-z, --exit-on-warn           dawn will return number of found vulnerabilities as exit code
   -F, --file filename          tells dawn to write output to filename
   -c, --config-file filename   tells dawn to load configuration from filename

Disable security check family

       --disable-cve-bulletins  disable all CVE security checks
       --disable-code-quality   disable all code quality checks
       --disable-code-style     disable all code style checks
       --disable-owasp-ror-cheatsheet   disable all Owasp Ruby on Rails cheatsheet checks
       --disable-owasp-top-10           disable all Owasp Top 10 checks

Flags useful to query dawnscanner

       -S, --search-knowledge-base [check_name]   search check_name in the knowledge base
           --list-knowledge-base                  list knowledge-base content
           --list-known-families                  list security check families contained in dawn's knowledge base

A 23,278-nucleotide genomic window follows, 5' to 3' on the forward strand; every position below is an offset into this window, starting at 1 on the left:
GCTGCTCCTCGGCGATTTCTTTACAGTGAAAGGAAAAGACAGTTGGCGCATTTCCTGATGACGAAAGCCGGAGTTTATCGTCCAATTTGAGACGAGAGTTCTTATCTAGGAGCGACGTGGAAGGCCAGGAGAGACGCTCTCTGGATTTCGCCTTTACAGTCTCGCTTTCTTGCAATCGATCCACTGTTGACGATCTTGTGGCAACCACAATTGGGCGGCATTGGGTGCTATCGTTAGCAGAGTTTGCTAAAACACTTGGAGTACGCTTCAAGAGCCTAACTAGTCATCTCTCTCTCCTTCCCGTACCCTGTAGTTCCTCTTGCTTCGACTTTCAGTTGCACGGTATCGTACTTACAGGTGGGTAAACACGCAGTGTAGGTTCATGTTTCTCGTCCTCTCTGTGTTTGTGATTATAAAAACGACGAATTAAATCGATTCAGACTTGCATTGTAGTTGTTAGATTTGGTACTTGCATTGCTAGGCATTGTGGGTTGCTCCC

--list-known-framework                 list ruby MVC frameworks supported by dawn

Service flags

   -D, --debug                                  enters dawn debug mode
   -V, --verbose                                the output will be more verbose
   -v, --version                                show version information
   -h, --help                                   show this help

Rake task

To include dawnscanner in your rake task list, you simply have to put this line in your Rakefile

require 'dawn/tasks'

Then executing $ rake -T you will have a dawn:run task you want to execute.